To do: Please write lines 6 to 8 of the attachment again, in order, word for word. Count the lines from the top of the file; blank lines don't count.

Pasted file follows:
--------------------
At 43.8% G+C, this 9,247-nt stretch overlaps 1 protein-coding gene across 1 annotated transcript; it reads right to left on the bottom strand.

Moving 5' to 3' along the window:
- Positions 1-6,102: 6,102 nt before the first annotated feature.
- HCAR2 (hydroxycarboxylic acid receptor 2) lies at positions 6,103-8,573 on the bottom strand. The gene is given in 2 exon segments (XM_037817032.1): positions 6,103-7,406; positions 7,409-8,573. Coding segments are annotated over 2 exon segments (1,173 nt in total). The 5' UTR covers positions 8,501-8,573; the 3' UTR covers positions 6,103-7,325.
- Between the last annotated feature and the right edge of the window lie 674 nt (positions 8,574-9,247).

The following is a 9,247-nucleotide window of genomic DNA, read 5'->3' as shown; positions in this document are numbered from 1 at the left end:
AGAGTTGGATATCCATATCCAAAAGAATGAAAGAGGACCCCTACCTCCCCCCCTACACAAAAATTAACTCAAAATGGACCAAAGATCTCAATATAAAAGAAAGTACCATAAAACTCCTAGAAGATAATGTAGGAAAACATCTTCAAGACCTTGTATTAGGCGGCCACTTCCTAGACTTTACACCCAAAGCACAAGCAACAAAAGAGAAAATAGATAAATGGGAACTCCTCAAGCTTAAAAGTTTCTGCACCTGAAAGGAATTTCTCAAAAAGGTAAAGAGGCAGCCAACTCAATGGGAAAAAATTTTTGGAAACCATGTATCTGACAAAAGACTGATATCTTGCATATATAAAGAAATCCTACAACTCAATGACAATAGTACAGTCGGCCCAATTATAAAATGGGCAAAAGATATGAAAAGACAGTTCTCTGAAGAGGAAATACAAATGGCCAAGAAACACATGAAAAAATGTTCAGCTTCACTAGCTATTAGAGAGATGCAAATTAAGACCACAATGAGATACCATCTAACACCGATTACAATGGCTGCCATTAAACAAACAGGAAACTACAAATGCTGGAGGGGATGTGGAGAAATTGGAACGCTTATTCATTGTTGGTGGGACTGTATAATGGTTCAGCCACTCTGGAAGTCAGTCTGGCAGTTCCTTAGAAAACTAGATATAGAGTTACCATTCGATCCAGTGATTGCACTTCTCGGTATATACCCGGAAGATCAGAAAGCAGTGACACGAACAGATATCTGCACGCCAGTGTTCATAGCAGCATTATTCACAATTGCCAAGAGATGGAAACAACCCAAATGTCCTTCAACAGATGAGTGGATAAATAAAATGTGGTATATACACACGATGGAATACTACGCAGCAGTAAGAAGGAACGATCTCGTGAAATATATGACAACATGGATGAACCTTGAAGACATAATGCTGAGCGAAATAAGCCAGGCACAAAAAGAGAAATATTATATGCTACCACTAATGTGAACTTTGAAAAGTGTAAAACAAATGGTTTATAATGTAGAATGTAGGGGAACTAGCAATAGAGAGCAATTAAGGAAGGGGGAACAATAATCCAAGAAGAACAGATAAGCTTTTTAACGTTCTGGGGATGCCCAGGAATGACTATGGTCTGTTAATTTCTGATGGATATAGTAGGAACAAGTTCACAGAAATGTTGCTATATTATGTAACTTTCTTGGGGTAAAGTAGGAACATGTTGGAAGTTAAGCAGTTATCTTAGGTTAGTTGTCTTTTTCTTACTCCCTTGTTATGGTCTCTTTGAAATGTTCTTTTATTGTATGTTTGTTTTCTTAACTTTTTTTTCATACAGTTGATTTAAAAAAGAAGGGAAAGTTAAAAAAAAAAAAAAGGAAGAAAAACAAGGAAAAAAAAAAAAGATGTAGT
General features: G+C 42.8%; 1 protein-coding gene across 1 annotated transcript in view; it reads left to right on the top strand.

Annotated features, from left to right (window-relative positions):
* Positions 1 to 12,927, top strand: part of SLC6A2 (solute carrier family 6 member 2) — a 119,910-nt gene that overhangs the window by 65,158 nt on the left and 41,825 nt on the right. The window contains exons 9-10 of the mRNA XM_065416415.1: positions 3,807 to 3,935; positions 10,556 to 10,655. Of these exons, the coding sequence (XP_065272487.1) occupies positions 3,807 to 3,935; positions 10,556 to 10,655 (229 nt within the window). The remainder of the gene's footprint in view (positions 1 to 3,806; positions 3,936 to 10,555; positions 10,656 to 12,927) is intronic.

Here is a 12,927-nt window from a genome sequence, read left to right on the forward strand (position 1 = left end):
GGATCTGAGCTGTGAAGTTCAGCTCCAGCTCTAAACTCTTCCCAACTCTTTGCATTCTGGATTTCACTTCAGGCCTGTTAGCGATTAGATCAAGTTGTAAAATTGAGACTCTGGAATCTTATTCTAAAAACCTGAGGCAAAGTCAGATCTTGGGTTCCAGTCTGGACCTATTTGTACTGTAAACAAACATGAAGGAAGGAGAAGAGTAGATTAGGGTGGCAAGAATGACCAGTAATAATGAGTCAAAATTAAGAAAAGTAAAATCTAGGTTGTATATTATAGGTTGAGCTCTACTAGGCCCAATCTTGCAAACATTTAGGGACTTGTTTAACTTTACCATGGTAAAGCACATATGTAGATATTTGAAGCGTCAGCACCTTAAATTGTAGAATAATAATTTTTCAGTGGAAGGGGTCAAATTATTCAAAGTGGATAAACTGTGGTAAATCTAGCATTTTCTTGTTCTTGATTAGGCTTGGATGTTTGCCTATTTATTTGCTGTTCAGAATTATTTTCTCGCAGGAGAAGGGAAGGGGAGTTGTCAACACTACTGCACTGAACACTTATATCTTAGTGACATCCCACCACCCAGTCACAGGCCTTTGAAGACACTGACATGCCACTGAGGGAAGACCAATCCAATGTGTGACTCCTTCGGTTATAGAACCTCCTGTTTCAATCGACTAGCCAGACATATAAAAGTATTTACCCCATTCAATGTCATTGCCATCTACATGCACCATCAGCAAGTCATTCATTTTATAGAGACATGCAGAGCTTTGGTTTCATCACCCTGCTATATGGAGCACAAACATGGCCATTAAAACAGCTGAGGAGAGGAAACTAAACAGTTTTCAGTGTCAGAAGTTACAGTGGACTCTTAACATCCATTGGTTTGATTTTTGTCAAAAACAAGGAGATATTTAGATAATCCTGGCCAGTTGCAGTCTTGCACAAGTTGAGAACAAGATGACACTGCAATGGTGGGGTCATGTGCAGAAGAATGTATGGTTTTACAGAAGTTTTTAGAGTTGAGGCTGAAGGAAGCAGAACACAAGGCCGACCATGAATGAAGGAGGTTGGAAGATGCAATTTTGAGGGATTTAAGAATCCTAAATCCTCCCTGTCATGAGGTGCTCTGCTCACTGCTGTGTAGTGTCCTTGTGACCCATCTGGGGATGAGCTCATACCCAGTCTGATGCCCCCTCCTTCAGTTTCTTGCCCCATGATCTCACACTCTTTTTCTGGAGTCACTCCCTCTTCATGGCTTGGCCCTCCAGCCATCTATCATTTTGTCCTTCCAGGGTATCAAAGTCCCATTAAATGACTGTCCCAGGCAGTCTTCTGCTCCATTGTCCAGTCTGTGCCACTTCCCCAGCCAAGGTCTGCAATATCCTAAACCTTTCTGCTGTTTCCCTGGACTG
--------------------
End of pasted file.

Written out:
The following is a 9,247-nucleotide window of genomic DNA, read 5'->3' as shown; positions in this document are numbered from 1 at the left end:
AGAGTTGGATATCCATATCCAAAAGAATGAAAGAGGACCCCTACCTCCCCCCCTACACAAAAATTAACTCAAAATGGACCAAAGATCTCAATATAAAAGAAAGTACCATAAAACTCCTAGAAGATAATGTAGGAAAACATCTTCAAGACCTTGTATTAGGCGGCCACTTCCTAGACTTTACACCCAAAGCACAAGCAACAAAAGAGAAAATAGATAAATGGGAACTCCTCAAGCTTAAAAGTTTCTGCACCTGAAAGGAATTTCTCAAAAAGGTAAAGAGGCAGCCAACTCAATGGGAAAAAATTTTTGGAAACCATGTATCTGACAAAAGACTGATATCTTGCATATATAAAGAAATCCTACAACTCAATGACAATAGTACAGTCGGCCCAATTATAAAATGGGCAAAAGATATGAAAAGACAGTTCTCTGAAGAGGAAATACAAATGGCCAAGAAACACATGAAAAAATGTTCAGCTTCACTAGCTATTAGAGAGATGCAAATTAAGACCACAATGAGATACCATCTAACACCGATTACAATGGCTGCCATTAAACAAACAGGAAACTACAAATGCTGGAGGGGATGTGGAGAAATTGGAACGCTTATTCATTGTTGGTGGGACTGTATAATGGTTCAGCCACTCTGGAAGTCAGTCTGGCAGTTCCTTAGAAAACTAGATATAGAGTTACCATTCGATCCAGTGATTGCACTTCTCGGTATATACCCGGAAGATCAGAAAGCAGTGACACGAACAGATATCTGCACGCCAGTGTTCATAGCAGCATTATTCACAATTGCCAAGAGATGGAAACAACCCAAATGTCCTTCAACAGATGAGTGGATAAATAAAATGTGGTATATACACACGATGGAATACTACGCAGCAGTAAGAAGGAACGATCTCGTGAAATATATGACAACATGGATGAACCTTGAAGACATAATGCTGAGCGAAATAAGCCAGGCACAAAAAGAGAAATATTATATGCTACCACTAATGTGAACTTTGAAAAGTGTAAAACAAATGGTTTATAATGTAGAATGTAGGGGAACTAGCAATAGAGAGCAATTAAGGAAGGGGGAACAATAATCCAAGAAGAACAGATAAGCTTTTTAACGTTCTGGGGATGCCCAGGAATGACTATGGTCTGTTAATTTCTGATGGATATAGTAGGAACAAGTTCACAGAAATGTTGCTATATTATGTAACTTTCTTGGGGTAAAGTAGGAACATGTTGGAAGTTAAGCAGTTATCTTAGGTTAGTTGTCTTTTTCTTACTCCCTTGTTATGGTCTCTTTGAAATGTTCTTTTATTGTATGTTTGTTTTCTTAACTTTTTTTTCATACAGTTGATTTAAAAAAGAAGGGAAAGTTAAAAAAAAAAAAAAGGAAGAAAAACAAGGAAAAAAAAAAAAGATGTAGT
General features: G+C 42.8%; 1 protein-coding gene across 1 annotated transcript in view; it reads left to right on the top strand.